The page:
• Through disseminating the opportunities and challenges for water resources in mitigation. Whilst water is increasingly incorporated into adaptation planning, there is less awareness on water-related activities potential for mitigation
  • Through providing opportunities and practical advice on understanding how water-related activities can be included in climate change planning as countries shift from high level priorities to local implementation.

Water and Nationally Determined Contributions (NDCs)

Many countries are outlining the ways that they intend to address climate change and adhere to the Paris Agreement. They are expected to present Nationally Determined Contributions focused on the international context as well as National Adaptation Plans or National Mitigation Plans focused more on domestic concerns. At present, many are in the process of completing their revised NDCs for the 2020-2025 period.

WGF promotes the importance of including water and water-related activities within NDCs, and to recognize that many commitments made in NDCs will have an impact on water resources or may be limited by access to water resources.  For example, WGF published “Water Interactions for Consideration in NDC Enhancement and Implementation” as a document aimed at non-water professionals such as climate change focal points in order to highlight the central importance of water and how there may be some conflicts between different activities within their NDCs. The publication of this document was supported by a number of water and climate webinars.

WGF also recognizes that planning processes are ongoing, and much more work is needed to ensure that water challenges are mainstreamed into climate change planning processes, as well as those activities that countries have committed to within their NDCs and are dependent on water resources. To this end, WGF is involved in analyzing the new round of NDCs for their water-related content, undertaking comparative analysis of trends between different rounds of NDCs, and then using this to identify needs, gaps, and opportunities for mainstreaming water into climate change.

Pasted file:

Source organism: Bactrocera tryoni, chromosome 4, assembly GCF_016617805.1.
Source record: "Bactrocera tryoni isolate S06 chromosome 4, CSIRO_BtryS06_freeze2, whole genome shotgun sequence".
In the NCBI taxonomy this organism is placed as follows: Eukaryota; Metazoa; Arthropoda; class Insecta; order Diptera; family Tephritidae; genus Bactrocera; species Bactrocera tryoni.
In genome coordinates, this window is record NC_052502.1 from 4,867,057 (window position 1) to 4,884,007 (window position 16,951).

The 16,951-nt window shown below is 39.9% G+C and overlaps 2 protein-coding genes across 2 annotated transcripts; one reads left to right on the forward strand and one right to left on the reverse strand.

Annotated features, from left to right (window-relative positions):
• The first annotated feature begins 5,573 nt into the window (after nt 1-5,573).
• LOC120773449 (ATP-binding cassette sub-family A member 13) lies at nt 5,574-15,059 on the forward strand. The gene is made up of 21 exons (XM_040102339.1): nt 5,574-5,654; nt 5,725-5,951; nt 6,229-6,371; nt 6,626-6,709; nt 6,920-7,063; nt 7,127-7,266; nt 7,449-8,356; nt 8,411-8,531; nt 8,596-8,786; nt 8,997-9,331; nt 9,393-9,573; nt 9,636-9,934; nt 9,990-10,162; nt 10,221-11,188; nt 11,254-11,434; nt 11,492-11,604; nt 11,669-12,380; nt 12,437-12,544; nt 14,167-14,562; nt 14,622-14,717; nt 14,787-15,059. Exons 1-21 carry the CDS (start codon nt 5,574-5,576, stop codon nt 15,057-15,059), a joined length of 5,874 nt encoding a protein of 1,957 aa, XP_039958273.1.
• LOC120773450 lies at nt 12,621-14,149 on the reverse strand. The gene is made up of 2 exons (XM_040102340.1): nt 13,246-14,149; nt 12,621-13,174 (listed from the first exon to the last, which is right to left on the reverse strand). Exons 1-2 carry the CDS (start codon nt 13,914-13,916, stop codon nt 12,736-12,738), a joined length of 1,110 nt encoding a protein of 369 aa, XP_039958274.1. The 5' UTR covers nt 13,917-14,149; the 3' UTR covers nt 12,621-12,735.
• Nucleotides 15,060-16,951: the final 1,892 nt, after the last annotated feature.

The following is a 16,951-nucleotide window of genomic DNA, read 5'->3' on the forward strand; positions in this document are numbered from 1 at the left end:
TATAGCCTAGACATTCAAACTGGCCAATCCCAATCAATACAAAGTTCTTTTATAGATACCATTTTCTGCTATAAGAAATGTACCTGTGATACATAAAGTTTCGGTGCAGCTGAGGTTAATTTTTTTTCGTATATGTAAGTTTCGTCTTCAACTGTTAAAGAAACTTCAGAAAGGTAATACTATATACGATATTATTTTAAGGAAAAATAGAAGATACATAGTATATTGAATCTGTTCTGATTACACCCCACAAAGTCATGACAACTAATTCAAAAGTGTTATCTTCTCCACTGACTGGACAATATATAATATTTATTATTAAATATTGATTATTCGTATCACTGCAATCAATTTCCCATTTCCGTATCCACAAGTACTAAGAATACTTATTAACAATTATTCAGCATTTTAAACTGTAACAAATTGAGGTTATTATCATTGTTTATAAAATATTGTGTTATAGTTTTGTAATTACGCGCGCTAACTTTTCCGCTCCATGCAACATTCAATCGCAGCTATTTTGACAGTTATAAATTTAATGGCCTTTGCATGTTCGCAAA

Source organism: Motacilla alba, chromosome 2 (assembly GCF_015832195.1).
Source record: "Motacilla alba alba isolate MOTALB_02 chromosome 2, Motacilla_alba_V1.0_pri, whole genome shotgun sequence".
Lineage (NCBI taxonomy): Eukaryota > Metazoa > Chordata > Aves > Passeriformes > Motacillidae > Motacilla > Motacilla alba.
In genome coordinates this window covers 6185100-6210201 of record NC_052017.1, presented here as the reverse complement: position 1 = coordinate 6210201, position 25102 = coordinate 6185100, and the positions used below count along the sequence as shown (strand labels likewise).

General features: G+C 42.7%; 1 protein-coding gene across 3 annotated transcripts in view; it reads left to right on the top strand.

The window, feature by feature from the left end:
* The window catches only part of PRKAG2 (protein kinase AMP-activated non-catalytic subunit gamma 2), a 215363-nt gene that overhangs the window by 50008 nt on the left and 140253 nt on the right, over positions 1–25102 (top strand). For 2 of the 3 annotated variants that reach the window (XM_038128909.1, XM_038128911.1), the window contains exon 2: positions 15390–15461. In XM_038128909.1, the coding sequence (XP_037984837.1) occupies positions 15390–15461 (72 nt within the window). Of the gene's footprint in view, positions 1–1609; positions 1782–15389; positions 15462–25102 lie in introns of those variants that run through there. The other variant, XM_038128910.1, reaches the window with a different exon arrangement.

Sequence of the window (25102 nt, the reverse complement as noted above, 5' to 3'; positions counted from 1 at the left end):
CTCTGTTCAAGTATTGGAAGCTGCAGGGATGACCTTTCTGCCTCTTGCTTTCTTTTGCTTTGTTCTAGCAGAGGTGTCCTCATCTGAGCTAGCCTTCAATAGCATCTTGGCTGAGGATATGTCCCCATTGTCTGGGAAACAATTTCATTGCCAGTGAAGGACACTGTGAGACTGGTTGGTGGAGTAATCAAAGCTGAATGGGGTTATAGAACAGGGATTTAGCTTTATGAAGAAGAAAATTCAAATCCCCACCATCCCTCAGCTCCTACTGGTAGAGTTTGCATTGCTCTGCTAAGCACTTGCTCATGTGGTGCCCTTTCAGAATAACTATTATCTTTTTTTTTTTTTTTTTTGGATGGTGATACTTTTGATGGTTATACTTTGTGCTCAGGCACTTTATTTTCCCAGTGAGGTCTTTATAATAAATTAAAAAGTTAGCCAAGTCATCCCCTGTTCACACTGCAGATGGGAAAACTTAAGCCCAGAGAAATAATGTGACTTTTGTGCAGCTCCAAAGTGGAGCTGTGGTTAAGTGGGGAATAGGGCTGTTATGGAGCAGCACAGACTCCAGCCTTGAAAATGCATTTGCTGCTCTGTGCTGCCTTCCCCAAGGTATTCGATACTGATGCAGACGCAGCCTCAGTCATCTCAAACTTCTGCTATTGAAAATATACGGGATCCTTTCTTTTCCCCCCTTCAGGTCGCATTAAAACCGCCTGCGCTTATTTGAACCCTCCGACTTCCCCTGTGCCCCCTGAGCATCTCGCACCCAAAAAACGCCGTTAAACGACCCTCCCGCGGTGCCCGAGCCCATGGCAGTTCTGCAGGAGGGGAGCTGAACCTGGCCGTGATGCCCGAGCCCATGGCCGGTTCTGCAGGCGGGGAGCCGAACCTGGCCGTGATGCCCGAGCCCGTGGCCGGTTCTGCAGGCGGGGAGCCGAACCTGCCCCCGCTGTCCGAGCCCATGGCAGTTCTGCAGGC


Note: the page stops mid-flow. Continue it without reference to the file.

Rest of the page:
Water and mitigation

Water’s connection to the mitigation of greenhouse gas emissions is less visible than its role in adaptation, but it needs to be better recognized. For example, it is estimated that approximately 3-7 per cent of global electricity is used either to access and distribute water or to generate energy used in treating wastewater. This proportion is expected to increase significantly as the impacts of climate change take hold, meaning that both water efficiency and energy efficiency in the sector hold some promise for mitigation.

Similarly, there has been an increased focus on the role of wetlands, peatlands, and forests as Nature-Based Solutions that can mitigate emissions rises, and water has an obvious role in their functioning, rehabilitation, and restoration.

In addition to these two examples, there are many other opportunities to consider water’s role in mitigation, and WGF is working with various partners to better identify and promote mitigation opportunities as well as the means to measure mitigation results.

The WGF and partners are currently producing a water and mitigation report that will synthesize many different streams of information. It is due for publication in 2021, ahead of the climate meeting COP26, and will provide a catalyst for the better inclusion of water in mitigation efforts.

Water and climate

The climate crisis is essentially a water crisis. When we treat it as such, we get new tools to mitigate climate change and adapt to consequences that are unavoidable.

Know more about water & climate
Ruined maize crop from extreme drought.
Ruined maize crop from extreme drought. Image by Scott Book.